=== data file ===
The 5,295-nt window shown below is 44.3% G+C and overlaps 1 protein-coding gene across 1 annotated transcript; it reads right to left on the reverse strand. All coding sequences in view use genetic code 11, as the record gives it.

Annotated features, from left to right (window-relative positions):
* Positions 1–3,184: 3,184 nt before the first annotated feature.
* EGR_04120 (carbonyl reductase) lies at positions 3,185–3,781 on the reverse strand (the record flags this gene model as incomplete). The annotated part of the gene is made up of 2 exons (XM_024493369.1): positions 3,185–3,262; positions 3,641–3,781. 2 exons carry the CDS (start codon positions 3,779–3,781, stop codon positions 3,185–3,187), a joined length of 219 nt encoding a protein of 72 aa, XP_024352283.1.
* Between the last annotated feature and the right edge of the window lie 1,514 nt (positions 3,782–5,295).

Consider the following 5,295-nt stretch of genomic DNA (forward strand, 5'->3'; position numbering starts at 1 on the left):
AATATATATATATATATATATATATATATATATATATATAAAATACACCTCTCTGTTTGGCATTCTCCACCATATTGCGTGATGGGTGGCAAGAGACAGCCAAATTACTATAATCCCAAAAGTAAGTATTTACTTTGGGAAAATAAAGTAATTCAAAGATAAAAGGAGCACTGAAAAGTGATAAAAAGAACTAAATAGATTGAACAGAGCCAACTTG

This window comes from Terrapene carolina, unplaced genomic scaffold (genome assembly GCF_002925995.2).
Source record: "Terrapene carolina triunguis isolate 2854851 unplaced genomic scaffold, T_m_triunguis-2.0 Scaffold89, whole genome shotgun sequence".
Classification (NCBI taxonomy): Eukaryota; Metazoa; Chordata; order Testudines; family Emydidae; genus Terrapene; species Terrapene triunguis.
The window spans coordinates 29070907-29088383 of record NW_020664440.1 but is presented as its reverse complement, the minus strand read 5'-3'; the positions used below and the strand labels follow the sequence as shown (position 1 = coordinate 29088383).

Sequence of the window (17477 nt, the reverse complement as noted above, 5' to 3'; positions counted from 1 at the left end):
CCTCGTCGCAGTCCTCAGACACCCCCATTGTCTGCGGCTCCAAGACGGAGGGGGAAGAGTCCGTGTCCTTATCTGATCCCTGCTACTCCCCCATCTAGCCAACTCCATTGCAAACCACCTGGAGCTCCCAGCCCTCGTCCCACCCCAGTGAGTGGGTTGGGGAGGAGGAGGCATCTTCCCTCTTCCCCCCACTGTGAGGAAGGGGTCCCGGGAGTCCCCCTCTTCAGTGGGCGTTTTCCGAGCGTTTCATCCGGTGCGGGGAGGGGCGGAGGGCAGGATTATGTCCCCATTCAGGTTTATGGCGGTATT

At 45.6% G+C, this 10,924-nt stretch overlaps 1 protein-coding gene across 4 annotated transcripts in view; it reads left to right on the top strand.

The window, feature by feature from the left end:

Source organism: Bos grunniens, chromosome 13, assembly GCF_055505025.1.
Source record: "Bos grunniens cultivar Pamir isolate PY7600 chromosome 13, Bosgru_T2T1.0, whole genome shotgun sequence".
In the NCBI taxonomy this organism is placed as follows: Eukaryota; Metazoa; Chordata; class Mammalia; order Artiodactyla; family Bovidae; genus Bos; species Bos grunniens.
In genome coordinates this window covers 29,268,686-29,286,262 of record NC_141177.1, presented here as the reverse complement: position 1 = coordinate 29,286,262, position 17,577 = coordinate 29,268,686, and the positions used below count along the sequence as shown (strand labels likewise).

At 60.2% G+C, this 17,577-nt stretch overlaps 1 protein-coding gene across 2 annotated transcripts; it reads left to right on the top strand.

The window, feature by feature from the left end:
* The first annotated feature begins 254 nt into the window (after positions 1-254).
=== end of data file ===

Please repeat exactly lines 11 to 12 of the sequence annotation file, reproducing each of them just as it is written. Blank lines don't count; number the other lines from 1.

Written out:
The window spans coordinates 29070907-29088383 of record NW_020664440.1 but is presented as its reverse complement, the minus strand read 5'-3'; the positions used below and the strand labels follow the sequence as shown (position 1 = coordinate 29088383).

Sequence of the window (17477 nt, the reverse complement as noted above, 5' to 3'; positions counted from 1 at the left end):